Japan's anti-monopoly officials raid Airbnb offices


Employees of online lodging service Airbnb work in the Airbnb offices in Paris on April 21, 2015.

TOKYO – Controversial online marketplace and hospitality service Airbnb&39;s offices in Japan have been raided by anti-monopoly officials, the homesharing giant said Friday, denying any wrongdoing and pledging cooperation.

Japan&39;s Fair Trade Commission reportedly carried out the raids over suspicions Airbnb was requiring users to sign exclusively with its site and cut ties with other agencies.

"Airbnb Japan received an on-site inspection by the Japan Fair Trade Commission and we are cooperating with the Commission&39;s ongoing investigation," the company said in a statement.

"Airbnb does not require hosts or partners in Japan to list properties exclusively with Airbnb, and we will work with the JFTC to address any questions they may have," the firm added.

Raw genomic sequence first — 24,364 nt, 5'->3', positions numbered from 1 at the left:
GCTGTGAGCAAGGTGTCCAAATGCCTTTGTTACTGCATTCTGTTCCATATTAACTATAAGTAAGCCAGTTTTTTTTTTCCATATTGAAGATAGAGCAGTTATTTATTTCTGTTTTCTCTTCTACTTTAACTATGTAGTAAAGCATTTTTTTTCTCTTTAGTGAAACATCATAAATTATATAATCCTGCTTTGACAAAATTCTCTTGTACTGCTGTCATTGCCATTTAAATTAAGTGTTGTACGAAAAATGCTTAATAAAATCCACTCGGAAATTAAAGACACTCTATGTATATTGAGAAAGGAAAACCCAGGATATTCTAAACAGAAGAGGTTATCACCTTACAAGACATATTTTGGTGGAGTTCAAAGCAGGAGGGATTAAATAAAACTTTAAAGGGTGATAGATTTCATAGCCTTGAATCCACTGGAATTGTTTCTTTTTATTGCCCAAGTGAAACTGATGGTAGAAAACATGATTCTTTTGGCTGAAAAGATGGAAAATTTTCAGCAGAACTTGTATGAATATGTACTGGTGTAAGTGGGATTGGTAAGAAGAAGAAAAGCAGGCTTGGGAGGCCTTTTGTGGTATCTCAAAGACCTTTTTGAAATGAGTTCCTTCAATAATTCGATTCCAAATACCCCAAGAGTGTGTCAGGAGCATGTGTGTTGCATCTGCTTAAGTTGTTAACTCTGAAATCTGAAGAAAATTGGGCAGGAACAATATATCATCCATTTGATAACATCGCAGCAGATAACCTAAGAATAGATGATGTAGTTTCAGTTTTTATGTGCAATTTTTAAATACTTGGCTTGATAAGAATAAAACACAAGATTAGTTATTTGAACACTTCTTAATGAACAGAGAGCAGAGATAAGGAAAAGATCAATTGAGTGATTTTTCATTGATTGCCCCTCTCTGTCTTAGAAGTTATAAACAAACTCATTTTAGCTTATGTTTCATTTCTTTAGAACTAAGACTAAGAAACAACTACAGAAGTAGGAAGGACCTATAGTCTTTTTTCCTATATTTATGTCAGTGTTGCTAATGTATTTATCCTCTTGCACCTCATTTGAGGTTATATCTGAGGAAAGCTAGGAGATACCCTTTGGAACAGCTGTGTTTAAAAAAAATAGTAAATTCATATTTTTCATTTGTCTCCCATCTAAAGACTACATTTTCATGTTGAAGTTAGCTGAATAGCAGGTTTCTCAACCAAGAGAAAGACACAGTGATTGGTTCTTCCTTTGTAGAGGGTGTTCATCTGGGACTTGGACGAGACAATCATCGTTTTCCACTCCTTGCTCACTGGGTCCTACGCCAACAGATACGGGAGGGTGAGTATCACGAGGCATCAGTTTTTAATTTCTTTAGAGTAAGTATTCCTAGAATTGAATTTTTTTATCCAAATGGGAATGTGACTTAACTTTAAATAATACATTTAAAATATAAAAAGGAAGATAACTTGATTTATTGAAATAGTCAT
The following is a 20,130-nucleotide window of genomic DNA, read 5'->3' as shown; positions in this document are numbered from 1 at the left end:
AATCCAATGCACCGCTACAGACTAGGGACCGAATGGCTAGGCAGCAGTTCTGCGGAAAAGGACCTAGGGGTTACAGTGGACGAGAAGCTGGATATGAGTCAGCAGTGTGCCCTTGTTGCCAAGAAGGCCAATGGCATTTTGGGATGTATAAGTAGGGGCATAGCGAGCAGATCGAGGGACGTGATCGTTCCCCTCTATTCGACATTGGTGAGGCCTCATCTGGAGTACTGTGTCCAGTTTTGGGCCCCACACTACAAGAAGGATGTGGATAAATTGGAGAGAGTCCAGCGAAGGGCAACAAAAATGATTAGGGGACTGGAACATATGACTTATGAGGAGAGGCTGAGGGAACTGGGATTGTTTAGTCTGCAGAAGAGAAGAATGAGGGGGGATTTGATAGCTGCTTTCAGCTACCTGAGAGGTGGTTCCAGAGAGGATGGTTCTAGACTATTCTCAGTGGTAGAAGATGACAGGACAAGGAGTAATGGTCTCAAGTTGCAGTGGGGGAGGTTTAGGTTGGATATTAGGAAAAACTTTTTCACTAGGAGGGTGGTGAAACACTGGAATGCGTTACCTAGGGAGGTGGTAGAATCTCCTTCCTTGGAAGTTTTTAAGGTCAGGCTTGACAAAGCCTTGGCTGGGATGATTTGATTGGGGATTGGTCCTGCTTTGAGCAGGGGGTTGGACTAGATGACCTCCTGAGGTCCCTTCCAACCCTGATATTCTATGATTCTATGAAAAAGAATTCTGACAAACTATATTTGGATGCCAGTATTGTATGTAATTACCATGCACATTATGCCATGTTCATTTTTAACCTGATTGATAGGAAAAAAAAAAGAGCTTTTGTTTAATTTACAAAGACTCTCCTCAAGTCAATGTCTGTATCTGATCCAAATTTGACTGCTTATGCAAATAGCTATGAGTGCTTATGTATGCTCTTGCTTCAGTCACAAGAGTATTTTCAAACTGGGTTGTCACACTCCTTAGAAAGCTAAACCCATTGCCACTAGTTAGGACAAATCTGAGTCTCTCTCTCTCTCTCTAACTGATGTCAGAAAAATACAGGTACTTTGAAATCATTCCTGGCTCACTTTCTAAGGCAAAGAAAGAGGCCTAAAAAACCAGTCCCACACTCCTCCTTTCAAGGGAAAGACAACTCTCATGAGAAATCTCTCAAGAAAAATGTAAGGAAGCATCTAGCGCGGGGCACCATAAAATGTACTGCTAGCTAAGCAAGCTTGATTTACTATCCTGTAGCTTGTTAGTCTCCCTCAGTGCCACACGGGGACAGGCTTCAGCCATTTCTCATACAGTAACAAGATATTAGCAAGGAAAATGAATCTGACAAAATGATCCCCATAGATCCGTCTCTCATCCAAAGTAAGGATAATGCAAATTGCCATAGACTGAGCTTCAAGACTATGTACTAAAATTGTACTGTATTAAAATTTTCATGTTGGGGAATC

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Fair Trade Commission official Kazuyuki Katagiri declined to comment on the report, saying that authorities do not comment on ongoing investigations.

Airbnb, which lets homeowners share their homes for a fee by marketing them online, has become a popular alternative to hotels and mirrors consumers&39; growing reliance on online sharing services in other areas such as transport.

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But the company has faced mounting criticism from some quarters that it exacerbates housing shortages and squeezes the long-term rental sector, with cities including New York, Miami and Berlin cracking down on the service.